From March 2019.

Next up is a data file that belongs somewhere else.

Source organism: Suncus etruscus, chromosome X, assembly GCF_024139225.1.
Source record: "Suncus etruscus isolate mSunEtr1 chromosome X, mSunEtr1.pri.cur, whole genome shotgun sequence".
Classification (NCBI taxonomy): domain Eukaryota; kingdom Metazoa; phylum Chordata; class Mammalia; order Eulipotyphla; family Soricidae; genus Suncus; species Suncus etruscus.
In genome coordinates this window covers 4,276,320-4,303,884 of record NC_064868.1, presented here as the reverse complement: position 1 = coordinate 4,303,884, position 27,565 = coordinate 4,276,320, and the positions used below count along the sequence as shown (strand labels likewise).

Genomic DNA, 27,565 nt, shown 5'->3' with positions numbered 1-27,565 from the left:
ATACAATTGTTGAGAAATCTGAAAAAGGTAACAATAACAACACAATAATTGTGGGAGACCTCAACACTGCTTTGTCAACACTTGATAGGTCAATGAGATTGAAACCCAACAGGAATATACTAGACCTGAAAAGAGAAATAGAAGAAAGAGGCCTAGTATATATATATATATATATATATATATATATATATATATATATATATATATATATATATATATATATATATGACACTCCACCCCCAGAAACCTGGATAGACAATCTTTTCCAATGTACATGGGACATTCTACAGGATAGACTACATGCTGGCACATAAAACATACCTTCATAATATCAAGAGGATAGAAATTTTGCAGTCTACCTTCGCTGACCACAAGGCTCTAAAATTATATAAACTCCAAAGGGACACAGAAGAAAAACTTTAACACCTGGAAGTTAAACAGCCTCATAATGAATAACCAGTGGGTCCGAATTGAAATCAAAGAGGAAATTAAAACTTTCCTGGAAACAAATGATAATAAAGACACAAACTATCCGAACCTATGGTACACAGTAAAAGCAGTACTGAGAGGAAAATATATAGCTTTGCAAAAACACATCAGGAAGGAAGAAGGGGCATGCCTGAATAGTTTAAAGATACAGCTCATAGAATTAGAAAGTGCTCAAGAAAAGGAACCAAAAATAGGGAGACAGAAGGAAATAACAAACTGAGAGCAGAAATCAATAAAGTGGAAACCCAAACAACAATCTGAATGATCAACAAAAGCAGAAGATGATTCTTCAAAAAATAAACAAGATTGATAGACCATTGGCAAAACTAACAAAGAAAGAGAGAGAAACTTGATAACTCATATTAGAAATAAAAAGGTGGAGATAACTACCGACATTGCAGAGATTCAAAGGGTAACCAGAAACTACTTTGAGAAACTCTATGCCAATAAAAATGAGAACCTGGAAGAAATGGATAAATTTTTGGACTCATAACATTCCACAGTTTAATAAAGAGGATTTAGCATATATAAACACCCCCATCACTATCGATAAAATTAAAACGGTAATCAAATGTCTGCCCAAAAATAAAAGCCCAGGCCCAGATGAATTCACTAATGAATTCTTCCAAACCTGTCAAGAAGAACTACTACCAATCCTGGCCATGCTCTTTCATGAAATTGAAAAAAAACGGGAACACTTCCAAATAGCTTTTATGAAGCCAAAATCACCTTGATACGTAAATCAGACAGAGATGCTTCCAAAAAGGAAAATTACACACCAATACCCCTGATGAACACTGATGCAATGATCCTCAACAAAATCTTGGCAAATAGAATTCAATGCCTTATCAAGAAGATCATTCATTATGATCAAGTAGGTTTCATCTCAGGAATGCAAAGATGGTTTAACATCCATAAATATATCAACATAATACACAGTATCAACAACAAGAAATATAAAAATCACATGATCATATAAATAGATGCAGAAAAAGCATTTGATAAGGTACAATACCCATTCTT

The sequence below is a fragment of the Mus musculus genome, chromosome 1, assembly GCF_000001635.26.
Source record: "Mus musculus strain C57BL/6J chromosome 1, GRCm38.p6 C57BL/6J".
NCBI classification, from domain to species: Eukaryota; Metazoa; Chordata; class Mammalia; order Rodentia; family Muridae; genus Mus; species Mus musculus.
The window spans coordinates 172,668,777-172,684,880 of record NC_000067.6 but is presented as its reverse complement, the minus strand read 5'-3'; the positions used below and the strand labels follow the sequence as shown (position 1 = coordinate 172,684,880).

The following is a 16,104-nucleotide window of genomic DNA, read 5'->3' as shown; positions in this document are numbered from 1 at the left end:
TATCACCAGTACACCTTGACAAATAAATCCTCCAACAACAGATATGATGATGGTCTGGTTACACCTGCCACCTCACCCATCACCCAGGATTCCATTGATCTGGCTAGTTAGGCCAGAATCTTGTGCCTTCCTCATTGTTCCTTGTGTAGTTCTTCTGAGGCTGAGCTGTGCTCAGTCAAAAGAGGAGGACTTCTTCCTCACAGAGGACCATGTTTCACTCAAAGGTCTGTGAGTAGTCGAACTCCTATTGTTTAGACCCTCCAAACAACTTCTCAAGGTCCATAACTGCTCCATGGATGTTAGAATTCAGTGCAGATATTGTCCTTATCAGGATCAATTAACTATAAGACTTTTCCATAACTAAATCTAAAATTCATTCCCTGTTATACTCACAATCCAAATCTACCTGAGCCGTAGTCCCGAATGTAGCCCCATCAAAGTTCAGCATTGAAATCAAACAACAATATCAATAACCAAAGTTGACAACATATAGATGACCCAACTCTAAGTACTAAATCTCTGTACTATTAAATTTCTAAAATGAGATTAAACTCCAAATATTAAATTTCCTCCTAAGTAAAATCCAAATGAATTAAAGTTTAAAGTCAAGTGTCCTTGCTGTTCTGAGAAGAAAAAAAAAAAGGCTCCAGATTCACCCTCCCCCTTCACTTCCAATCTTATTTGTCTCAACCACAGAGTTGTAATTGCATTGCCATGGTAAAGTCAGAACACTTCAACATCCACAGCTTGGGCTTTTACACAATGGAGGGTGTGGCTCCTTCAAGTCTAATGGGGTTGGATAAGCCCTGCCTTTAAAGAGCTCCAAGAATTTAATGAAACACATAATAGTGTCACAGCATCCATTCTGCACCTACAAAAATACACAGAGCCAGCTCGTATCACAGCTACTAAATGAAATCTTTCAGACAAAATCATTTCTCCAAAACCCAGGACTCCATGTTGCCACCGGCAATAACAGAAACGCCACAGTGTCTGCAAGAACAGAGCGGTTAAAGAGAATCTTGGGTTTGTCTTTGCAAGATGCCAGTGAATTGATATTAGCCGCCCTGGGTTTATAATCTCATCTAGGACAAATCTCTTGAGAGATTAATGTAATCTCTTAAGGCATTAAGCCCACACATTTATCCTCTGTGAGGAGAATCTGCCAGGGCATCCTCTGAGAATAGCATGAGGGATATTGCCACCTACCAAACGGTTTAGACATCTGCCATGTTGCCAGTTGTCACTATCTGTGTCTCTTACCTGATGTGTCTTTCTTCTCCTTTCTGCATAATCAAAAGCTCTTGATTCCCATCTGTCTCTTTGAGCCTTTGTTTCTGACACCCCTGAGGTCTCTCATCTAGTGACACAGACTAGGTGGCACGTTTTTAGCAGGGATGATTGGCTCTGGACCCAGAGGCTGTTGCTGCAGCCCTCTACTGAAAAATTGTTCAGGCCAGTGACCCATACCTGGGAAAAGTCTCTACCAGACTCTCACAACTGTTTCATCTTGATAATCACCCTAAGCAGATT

This shit always happens to me at night. I wear her jewellery, her sweaters, her pajamas, her socks, her slippers. I’ve decided there is one sweater I’m just never going to wash so that it always smells like her. At night sometimes, I silently sift through photographs and the recipe cards written in her scrawling, perfect hand. Most of the tears come when I’m in the tub or driving in the car. I read through our last conversations, captured forever in my journal. Tears rise in my throat each time I remember that she will never come through my door again. It’s more often than you think. I sometimes hear her singing. I wish for her to show up in my dreams. I wish she could call me. I wish I was better at this. At sitting with this. I think about the very moment of her death. I relive every sound. I relive having to say: “Mom is gone.” Because those words are not like any other words. I’m scared I’ll forget what her voice sounded like. I drink tea from the cups she gave my grandma. She was a walking repository of buried treasure and I lament the many things I will never know now. I replay conversations, moments in time – some of them not our finest. We went through hell once. It’s taught me that guilt is a cancer that knows how to hide. I have so much work to do. I think about her soul. I think about all the places she’ll never go again. I miss her physical presence with a white-hot intensity. I pick things up in stores and think she would love this, or that. Or she would hate it. I hate being caught up in unexpected downers brought on by the ruthless furnace of grief. I feel guilty for stringing together good days sometimes. I’m frustrated that I can’t write. I want to write right straight into the emotional centre of things. Toward vulnerability. I feel compelled to tell the stories. I can’t be the only one. But I’m stuck in a spin cycle. Everything is covered in fog. I am clear about the things she taught me, most of them without ever knowing it. Courage is just fear walking. Time is just a school. We are the stories we tell ourselves. There is no real way to deal with everything we lose. We all survive much more than we think we can. We’re all at risk of something — the only difference is the size of the leap. Your unbecoming becomes you. Forgiveness, darling, is everything. Please forgive yourself. I remember the love. The fierce love. I remember the good times. How she loved to cook for people. How kind she was to my friends. How she did her parents’ laundry for years. How she’d fall asleep on the couch after supper when I was a kid. How she talked to dogs and the little kids. How she once drank too much Baby Duck. I remember how fragile she was sometimes. How much she believed in me. How desperately she tried to understand me. I admire her strength, her faith, her positivity, her heart. I’m grateful to her for unwittingly fostering those same things in me; I always find them when I need them. I’m thankful to her for teaching me that when you die, the energy that kept you alive filters into all the people you love, like a fire you’ve tended all your life. I feel it now. I tend it now, too. And, I’m happy for the lifetime we had. I’m sorry. I forgive you. Thank you. I love you.